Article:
Students protest peacefully during all lunches

Handmade signs were held during the protest at all three lunch periods.

Nadia Maddex, Yearbook Clubs Editor

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Students used their lunch sessions on Sept. 19 as an awareness outlet. They decided to hold a peaceful protest, holding signs with different slogans that represented what they feel is wrong with the community and with statements that they felt needed to be brought to light.

After Officer Jason Stockley was ruled not guilty of first-degree murder and armed criminal action in the 2011 shooting death of Anthony Lamar Smith on Friday, protests were held in the Central West End, the Delmar Loop and West County Mall. Demonstrations were also made through social media by Pattonville students.

“I have never seen so much racism in my life,” junior Courtney Woods said. “This weekend showed me sides of people I have never seen and I think unity is not just something that needs to be spoken but witnessed. Us standing together today showed people the prevalence of the problem and that was our point.”

These students stood silently and in places that did not disrupt the school environment.

“Our point is to inform, not to intimidate,” senior Orlando Williams said.

There were some people who stood and watched in confusion, students who looked with anger and people who were completely unbothered by the protest. People watched their friends sit, and watched as they stood up for equality amongst all students. The point was to be peaceful.

Pattonville is different from the rest of society, and according to freshman Esha Chopra, she wanted to get across the point that when you are here, you are to be treated equally by all and with respect.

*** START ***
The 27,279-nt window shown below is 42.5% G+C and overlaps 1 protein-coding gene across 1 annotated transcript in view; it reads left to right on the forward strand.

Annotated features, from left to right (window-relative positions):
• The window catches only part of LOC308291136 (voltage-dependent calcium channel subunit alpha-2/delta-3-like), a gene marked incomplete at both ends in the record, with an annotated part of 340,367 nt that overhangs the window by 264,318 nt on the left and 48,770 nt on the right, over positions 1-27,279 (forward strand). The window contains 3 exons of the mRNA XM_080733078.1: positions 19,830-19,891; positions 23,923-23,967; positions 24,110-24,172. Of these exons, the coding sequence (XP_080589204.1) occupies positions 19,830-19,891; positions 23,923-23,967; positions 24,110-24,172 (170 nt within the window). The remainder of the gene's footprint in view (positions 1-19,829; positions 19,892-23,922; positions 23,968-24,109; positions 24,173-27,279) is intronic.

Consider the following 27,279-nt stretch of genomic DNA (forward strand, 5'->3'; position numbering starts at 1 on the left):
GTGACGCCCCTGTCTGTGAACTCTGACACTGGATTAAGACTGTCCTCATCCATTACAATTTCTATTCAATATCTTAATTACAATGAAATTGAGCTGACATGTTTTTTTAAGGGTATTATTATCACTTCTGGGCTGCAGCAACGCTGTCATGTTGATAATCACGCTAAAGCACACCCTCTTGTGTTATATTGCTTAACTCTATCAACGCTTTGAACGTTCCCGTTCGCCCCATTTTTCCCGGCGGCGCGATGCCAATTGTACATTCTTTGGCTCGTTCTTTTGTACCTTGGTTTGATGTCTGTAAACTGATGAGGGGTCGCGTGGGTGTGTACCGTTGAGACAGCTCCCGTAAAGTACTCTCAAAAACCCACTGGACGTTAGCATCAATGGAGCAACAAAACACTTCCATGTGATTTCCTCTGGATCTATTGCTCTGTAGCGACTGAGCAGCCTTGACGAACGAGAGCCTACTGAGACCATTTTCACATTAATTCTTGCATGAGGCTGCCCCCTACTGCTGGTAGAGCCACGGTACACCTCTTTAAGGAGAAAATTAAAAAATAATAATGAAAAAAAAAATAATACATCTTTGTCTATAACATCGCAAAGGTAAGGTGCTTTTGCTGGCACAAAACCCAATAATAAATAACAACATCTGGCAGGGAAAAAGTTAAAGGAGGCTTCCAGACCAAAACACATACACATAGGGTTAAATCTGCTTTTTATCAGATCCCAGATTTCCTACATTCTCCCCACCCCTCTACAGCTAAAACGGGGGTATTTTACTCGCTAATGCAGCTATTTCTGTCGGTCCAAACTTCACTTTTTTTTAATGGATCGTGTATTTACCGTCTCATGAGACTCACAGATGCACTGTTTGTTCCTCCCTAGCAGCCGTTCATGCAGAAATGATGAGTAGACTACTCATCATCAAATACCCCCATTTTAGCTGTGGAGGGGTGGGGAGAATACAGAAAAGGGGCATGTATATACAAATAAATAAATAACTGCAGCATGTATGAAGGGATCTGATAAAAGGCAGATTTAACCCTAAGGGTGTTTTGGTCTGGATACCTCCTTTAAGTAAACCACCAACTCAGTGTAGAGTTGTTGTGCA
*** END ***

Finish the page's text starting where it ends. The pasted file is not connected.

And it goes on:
“I thought it was really important for people to see how many people stand for this problem,” Chopra said. “You could see it in people’s faces how important it was to them. I didn’t start standing, but when I saw people I knew standing for something so important, I felt it was wrong for me not to join.”

Students had many different reasons for protesting, and senior Lexi Taylor said her reason was to educate people.

“I feel like there is a lot of ignorance and not just necessarily on racism,” she said. “I feel it is important to show people how important this problem is and to educate them on what is going on around them.”

Teachers and administrators like counselor Ms. Anetra Johnson stood alongside the students to make sure that the protest remained peaceful and to support students in expressing their opinions on a matter that impacts so many students directly.

“I really liked the unity,” Johnson said. “They came about expressing themselves very well. We are here to support the students.”

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Students protest peacefully during all lunches